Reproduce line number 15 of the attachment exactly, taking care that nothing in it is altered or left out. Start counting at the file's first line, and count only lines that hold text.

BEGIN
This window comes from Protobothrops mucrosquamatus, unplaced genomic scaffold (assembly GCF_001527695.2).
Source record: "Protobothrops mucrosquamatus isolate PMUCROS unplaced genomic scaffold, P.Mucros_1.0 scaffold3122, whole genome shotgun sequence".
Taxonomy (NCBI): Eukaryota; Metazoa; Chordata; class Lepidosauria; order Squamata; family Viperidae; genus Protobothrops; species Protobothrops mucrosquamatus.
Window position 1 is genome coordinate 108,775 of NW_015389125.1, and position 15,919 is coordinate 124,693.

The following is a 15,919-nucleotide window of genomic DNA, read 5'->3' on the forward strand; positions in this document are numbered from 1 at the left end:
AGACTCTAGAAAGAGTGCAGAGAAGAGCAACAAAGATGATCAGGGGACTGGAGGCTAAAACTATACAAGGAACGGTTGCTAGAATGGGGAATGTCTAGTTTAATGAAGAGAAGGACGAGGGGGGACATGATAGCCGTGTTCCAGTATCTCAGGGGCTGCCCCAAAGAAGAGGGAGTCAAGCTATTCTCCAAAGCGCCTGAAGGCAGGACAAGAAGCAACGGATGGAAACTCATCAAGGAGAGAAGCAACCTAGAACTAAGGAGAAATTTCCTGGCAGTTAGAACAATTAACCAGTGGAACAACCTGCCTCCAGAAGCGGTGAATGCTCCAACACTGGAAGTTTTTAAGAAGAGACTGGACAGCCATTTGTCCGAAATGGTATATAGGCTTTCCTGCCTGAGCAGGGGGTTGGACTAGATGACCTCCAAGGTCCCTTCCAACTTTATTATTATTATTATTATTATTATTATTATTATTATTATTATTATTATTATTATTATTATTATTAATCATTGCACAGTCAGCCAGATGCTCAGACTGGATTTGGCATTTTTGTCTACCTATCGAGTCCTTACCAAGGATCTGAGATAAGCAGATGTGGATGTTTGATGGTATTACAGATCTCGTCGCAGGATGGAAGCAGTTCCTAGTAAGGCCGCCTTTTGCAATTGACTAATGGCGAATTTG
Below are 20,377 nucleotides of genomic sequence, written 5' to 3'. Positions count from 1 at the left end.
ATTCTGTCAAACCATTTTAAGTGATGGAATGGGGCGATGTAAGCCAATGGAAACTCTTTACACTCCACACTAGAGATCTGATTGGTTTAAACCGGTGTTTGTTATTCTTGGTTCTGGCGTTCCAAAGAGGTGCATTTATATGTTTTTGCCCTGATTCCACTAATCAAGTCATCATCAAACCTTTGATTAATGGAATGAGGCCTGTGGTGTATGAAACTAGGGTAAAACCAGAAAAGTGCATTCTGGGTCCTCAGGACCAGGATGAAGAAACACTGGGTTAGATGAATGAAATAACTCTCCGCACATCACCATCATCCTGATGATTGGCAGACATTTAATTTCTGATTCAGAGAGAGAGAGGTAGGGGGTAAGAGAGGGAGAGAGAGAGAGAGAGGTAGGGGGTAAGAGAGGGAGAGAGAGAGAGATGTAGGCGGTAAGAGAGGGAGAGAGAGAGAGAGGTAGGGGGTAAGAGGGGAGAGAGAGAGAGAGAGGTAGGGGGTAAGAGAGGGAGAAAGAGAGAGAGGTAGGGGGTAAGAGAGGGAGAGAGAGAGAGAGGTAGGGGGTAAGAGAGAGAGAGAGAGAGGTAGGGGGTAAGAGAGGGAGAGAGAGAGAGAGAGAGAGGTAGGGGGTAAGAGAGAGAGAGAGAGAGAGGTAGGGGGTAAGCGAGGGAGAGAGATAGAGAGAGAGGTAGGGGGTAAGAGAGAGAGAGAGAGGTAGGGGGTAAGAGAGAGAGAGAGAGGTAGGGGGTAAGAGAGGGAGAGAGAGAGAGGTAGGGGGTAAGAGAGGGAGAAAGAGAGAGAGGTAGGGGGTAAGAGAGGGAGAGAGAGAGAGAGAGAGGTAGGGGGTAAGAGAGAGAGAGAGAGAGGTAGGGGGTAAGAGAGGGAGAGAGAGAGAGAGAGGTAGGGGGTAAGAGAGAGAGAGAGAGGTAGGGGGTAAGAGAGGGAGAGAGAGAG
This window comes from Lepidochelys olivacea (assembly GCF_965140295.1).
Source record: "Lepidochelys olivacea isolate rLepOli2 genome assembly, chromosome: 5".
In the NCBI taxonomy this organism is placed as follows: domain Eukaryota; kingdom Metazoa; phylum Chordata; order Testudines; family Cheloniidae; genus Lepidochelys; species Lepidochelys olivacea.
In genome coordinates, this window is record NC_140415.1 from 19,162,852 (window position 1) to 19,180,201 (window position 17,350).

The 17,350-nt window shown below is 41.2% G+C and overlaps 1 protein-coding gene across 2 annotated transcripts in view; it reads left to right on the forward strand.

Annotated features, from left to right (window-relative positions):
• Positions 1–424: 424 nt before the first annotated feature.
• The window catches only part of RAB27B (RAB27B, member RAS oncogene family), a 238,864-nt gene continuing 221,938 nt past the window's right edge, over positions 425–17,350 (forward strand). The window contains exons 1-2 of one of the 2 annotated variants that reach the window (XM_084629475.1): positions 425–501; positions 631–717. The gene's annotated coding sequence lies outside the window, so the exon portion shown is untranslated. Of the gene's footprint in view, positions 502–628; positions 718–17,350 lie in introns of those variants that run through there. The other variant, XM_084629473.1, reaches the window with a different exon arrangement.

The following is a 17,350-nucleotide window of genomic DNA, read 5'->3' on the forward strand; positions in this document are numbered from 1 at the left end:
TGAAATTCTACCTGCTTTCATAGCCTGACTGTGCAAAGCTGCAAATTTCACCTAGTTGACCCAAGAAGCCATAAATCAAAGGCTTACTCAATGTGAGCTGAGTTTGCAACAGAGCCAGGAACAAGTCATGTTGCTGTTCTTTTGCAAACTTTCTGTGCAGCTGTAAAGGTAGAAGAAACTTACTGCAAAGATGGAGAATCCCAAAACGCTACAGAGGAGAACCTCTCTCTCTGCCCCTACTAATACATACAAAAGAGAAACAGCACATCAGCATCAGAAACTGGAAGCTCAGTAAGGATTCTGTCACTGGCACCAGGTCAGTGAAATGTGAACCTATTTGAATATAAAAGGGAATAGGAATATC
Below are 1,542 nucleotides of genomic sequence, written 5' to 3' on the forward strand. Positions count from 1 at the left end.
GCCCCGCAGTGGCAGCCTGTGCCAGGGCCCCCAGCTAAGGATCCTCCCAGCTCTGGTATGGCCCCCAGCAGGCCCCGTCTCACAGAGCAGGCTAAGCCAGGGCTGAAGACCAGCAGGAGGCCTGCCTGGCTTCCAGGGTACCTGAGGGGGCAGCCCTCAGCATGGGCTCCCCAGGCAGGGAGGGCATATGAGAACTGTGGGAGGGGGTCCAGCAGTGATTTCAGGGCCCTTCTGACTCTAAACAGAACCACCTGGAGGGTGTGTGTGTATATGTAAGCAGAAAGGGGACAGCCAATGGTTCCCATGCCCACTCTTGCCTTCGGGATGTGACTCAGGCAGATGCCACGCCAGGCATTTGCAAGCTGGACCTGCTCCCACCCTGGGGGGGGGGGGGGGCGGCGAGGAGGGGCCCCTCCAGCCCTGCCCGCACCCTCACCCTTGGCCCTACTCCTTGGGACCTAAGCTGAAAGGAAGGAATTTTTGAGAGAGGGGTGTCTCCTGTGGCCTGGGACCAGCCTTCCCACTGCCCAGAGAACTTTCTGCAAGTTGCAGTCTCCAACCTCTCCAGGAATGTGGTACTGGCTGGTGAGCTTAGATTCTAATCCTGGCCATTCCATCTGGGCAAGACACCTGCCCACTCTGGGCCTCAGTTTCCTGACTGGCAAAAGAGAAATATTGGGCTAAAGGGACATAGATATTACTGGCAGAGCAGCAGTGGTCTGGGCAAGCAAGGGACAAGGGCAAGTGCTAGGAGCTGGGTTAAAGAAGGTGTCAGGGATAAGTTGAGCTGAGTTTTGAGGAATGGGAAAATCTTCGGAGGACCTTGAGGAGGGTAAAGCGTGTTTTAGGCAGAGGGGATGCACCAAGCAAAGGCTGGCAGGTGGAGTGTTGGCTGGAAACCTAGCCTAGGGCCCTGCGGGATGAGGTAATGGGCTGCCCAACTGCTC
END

• Positions 1–424: 424 nt before the first annotated feature.